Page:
The criminal court has warned of action “to end extreme attacks on people’s good name, honour and dignity” after its chief judge was criticised over a decision to bar journalists from hearings.
Judge Abdul Bari Yoosuf, who heads the criminal court, provoked ridicule this week when three newspapers – Haveeru, Avas and V News – were banned indefinitely after their reporters photographed the judge standing outside the courthouse.
A footballer was also arrested last week for taking a photo of the same judge.
A challenge was subsequently declared on social media asking users to submit photos of Bari, who is under fire for his involvement in the controversial jailing of four opposition politicians.
“A national competition to take photos of Bari. Let’s take photos of Bari. I will take a photo too,” read one tweet.
— Naseer (@DeNaseer) March 1, 2016
In a statement on Wednesday, the court said that while the Constitution guarantees the right to free speech, assembly and association, it also protects the state’s sovereignty, development, and the people’s good name and right to stable and orderly lives.
“Protecting the people’s reputation is one of the five aims of Islam, and since the Maldives is a 100 percent Muslim country, and since Islam is the only religion followed by Maldivians, Maldivians must not violate the above-mentioned aims,” the statement said, as justifications for action against slander.
The Maldives Media Council, which regulates print and online papers, has labeled the court’s actions as intimidation and obstruction of press freedom. The MMC on Tuesday sent a letter asking the court to specify reasons for the journalist’s suspension.
A court official told the MMC that the suspension was a result of disciplinary complaints, but did not clarify the nature of the complaints, the letter noted.
“ .. this council also notes that the court has not summoned journalists from the three outlets to warn or advise them,” the MMC said.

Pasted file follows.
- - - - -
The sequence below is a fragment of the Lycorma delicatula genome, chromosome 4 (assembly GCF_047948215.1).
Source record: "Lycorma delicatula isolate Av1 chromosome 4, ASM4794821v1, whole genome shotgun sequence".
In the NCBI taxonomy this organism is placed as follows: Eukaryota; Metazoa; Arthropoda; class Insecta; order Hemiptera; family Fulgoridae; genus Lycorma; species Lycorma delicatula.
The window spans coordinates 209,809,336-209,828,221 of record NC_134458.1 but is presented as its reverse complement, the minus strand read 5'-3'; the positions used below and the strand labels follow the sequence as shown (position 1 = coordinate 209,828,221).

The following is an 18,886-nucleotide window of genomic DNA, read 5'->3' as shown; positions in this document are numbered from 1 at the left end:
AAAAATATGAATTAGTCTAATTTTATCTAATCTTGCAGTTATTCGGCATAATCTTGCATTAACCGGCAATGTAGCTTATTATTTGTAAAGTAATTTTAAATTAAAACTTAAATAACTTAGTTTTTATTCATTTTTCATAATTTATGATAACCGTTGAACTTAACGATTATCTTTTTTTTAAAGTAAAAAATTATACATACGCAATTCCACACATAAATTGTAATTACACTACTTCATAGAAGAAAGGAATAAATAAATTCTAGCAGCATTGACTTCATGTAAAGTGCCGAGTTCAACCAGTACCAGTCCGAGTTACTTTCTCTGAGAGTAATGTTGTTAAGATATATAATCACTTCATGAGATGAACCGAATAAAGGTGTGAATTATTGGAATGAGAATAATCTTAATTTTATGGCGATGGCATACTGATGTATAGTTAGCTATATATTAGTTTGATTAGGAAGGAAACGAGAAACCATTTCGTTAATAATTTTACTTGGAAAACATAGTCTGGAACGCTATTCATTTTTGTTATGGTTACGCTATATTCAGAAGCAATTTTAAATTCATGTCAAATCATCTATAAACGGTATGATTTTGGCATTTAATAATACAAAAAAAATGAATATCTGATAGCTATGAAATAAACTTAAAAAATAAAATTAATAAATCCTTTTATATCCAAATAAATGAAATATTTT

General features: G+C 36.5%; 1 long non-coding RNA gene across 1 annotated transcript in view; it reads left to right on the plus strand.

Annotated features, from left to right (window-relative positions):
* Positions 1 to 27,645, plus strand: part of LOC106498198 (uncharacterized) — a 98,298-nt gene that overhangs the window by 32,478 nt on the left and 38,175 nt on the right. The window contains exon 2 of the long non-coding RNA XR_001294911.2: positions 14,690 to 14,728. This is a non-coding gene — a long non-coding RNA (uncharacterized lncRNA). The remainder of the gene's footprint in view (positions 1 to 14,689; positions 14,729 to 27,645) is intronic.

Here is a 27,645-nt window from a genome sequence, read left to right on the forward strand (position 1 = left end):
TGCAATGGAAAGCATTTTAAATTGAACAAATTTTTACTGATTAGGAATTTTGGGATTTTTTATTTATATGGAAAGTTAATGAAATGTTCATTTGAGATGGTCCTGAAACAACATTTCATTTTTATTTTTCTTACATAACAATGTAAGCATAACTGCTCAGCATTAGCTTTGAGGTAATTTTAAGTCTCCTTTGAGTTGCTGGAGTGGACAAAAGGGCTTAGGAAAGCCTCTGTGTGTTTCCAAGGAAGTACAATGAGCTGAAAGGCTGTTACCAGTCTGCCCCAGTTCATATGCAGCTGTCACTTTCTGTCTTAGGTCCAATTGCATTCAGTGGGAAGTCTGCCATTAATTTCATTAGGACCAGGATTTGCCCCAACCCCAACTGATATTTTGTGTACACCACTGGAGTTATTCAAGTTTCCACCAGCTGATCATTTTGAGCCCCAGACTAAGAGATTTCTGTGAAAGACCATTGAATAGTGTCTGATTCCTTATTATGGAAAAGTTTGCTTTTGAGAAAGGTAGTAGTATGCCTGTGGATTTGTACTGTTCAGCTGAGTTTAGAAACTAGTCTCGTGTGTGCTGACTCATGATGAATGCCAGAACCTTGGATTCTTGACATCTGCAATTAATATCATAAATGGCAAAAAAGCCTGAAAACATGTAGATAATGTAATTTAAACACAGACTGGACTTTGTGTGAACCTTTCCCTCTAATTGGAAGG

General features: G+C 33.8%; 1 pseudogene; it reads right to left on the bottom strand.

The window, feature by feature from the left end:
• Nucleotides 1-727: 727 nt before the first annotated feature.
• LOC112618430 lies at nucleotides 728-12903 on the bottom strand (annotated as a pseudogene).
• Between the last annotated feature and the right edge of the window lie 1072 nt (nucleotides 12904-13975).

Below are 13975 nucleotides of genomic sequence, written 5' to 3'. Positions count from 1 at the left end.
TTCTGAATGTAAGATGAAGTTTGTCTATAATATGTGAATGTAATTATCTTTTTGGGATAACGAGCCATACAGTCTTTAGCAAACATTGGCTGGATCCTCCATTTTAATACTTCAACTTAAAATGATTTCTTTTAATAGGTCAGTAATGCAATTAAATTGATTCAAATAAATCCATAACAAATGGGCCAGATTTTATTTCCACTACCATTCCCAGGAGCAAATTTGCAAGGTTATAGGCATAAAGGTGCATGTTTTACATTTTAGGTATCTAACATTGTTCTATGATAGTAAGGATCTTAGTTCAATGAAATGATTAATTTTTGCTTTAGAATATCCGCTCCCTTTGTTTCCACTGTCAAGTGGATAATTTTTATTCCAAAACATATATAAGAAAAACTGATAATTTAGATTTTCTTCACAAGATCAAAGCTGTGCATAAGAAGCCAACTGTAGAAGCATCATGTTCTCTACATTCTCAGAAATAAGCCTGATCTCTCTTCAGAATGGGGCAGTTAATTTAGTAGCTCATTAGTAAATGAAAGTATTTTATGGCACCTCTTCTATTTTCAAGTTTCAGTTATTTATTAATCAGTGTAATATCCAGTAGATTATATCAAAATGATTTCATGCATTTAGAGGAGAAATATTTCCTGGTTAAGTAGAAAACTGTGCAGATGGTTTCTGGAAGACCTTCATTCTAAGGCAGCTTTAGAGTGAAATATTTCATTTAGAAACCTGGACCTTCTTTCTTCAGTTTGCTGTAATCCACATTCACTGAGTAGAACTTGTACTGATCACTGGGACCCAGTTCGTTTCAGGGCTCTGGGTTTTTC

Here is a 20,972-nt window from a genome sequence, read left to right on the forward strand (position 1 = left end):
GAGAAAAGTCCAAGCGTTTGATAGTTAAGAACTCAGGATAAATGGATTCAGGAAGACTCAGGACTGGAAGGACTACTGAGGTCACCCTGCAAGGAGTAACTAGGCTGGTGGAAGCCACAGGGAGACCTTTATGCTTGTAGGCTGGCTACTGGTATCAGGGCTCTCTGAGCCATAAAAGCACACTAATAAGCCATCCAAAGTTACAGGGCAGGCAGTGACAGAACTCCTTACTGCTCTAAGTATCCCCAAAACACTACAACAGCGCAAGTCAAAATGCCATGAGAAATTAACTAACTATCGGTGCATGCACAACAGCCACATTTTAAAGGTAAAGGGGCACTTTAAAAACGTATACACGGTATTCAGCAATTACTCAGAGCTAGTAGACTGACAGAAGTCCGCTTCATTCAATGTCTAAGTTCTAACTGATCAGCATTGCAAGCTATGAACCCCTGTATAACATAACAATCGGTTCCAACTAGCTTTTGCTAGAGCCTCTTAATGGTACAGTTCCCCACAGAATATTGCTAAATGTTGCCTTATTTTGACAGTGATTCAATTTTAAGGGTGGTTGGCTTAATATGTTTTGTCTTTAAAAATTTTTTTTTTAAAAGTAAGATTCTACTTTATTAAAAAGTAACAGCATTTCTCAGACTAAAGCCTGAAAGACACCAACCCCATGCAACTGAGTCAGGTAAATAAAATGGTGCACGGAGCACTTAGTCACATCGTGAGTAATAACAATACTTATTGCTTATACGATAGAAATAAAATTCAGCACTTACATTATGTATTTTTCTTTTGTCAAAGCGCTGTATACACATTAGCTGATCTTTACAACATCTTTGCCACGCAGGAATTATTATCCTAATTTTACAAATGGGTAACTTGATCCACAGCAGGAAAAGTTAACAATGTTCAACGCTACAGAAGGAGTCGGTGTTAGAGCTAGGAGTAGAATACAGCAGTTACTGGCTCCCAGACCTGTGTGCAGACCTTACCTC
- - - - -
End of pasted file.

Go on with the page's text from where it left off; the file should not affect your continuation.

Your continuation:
The council also requested the court for its standard operating procedures on taking such action and the chance to discuss the matter with a court official.
Journalists from the state broadcaster Public Service Media, CNM and Raajje TV have also been suspended from hearings previously on a variety of charges.
Court officials have regularly reprimanded reporters for “unfair coverage” of trials involving leading politicians.
Bari had sentenced Adhaalath Party President Sheikh Imran Abdulla to 12 years in jail on a terrorism charge in mid-February, and was part of a three-judge panel that had sentenced former President Mohamed Nasheed to 13 years in a widely criticized trial last year.
The same three-judge panel had also sentenced former defence ministers Mohamed Nazim and Tholhath Ibrahim to 11 years and 10 years in jail, respectively.
Two of the judges were subsequently promoted to the appellate High Court, and Bari was awarded a discounted luxury flat. He was also appointed as the criminal court’s acting chief judge after his predecessor was transferred to the family court.
Additional writing by Zaheena Rasheed